President Barack Obama says though he doesn’t think legalizing marijuana will end America’s drug problem, he believes pot should be regulated the same way cigarettes and alcohol are regulated.
Obama, in an interview with Rolling Stone published Tuesday, said regulating marijuana is a much smarter way to handle the issue that continuing to treat it as a Schedule I drug.
Marijuana has been legalized for at least medical use in 26 states and the District of Columbia, with three more states set to join their ranks in the wake of the recent election. Eight states — California, Maine, Massachusetts, Nevada, Colorado, Washington, Alaska and Oregon — and the District of Columbia permit recreational use. In addition, some cities, particularly Chicago and New York, allow individuals to possess small amounts of marijuana, issuing tickets for possession but no criminal penalties.
At least 15 states have amended their marijuana penalties since 2013, raising the amount one is allowed to possess before criminal penalties kick in.
Since the Nov. 8 election, efforts have begun in several other states — Texas, Virginia, Ohio and Tennessee — to change the law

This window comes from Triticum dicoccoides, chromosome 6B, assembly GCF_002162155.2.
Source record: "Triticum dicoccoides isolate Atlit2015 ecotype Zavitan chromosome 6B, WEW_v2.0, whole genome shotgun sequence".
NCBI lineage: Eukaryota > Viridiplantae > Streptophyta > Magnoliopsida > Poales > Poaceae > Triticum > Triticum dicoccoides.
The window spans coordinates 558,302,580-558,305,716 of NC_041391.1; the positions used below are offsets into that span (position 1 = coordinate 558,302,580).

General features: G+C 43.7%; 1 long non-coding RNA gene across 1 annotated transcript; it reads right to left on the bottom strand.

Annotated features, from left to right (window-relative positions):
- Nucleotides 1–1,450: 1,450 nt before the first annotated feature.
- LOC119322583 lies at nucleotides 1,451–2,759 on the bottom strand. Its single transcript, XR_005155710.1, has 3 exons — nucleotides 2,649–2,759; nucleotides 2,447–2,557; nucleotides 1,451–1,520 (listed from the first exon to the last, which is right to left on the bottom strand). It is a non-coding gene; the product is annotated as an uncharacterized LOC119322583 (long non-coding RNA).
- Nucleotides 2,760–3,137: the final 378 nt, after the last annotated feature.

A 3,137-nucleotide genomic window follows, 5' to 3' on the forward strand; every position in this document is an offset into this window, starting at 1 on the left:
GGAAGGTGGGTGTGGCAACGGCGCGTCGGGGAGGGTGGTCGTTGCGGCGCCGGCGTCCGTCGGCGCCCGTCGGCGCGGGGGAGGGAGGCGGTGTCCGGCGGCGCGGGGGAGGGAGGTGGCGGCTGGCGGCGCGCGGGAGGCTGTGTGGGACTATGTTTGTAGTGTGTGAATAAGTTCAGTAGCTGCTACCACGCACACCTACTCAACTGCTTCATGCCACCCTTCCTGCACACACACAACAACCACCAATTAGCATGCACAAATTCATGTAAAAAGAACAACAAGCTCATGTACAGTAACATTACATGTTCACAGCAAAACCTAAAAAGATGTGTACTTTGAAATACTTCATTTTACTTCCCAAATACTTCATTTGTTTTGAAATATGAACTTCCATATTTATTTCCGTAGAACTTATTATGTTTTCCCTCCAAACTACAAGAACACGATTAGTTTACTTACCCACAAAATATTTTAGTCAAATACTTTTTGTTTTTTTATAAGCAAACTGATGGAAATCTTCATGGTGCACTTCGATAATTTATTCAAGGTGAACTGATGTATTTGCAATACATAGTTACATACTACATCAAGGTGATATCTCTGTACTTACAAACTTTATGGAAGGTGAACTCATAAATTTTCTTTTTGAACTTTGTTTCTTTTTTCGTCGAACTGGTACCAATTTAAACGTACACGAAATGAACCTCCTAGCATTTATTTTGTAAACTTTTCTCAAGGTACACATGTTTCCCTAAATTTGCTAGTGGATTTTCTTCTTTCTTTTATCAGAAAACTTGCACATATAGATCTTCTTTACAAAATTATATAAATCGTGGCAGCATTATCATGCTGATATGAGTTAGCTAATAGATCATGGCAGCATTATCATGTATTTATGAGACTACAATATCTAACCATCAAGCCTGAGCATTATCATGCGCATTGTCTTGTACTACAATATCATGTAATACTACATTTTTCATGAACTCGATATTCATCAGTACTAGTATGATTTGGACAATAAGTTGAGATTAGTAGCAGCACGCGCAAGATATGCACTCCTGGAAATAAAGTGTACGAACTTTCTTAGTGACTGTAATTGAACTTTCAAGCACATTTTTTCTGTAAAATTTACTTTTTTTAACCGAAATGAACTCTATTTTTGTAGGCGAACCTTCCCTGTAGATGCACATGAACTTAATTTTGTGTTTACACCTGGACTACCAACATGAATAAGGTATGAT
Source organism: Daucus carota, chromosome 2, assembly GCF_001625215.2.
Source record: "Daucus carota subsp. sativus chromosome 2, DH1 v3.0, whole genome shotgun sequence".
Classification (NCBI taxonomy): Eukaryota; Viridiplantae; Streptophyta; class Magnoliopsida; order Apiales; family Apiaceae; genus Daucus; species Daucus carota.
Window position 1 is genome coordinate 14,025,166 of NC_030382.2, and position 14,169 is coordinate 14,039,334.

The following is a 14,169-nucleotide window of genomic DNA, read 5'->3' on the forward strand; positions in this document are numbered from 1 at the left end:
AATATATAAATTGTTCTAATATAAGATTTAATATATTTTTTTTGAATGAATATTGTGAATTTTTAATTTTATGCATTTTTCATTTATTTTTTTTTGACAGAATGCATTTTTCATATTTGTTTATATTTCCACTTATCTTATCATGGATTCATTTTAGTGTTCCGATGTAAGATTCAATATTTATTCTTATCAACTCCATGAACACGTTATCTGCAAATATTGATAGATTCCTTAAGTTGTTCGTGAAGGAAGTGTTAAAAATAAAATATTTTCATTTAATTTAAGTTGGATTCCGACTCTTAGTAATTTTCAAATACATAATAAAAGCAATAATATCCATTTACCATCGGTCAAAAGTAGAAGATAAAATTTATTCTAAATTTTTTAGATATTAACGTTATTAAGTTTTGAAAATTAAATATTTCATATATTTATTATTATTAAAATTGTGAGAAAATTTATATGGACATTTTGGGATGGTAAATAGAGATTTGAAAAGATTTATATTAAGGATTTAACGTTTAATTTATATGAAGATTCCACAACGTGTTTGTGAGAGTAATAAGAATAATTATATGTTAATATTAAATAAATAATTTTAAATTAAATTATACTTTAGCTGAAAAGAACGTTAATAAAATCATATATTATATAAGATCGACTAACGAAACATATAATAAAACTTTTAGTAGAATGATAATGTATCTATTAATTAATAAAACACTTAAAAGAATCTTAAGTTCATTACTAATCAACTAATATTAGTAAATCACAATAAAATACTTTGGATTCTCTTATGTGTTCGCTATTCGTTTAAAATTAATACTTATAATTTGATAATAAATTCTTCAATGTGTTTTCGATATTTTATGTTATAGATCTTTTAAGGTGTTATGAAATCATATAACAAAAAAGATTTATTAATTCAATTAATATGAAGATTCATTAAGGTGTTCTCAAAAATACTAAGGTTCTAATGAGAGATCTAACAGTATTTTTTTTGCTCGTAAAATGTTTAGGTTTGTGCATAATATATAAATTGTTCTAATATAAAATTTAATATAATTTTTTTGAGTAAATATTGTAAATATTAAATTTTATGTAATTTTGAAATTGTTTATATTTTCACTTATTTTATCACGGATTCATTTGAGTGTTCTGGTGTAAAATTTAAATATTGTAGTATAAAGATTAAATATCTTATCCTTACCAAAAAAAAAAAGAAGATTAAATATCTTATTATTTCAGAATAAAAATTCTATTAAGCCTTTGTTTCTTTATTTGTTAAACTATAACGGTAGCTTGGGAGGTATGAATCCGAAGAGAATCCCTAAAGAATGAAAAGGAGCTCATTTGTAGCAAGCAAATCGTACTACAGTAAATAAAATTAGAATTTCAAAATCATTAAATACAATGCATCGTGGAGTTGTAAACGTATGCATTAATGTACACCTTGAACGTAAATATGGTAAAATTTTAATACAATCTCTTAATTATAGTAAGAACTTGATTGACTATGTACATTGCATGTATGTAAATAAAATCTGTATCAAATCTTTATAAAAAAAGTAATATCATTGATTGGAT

“It is untenable over the long term for the Justice Department or the DEA [Drug Enforcement Agency] to be enforcing a patchwork of laws, where something that's legal in one state could get you a 20-year prison sentence in another,” Obama said.
Obama said allowing the changes to be made first on the state level was a way of measuring public sentiment. The issue could play out in much the same way same-sex marriage did. The key is to take a systematic approach.
“The point is that politics in a big, diverse country like this requires us to move the ball forward not in one long Hail Mary to the end zone, but to, you know, systemically make progress,” Obama said.
Marijuana legalization is still a touchy issue among politicians even though public sentiment seems to be leaning toward legalization.
A Pew Research Center poll released last month indicates 57 percent of U.S. adults support legalization compared to just 32 percent a decade ago, with millennials driving the legalization effort.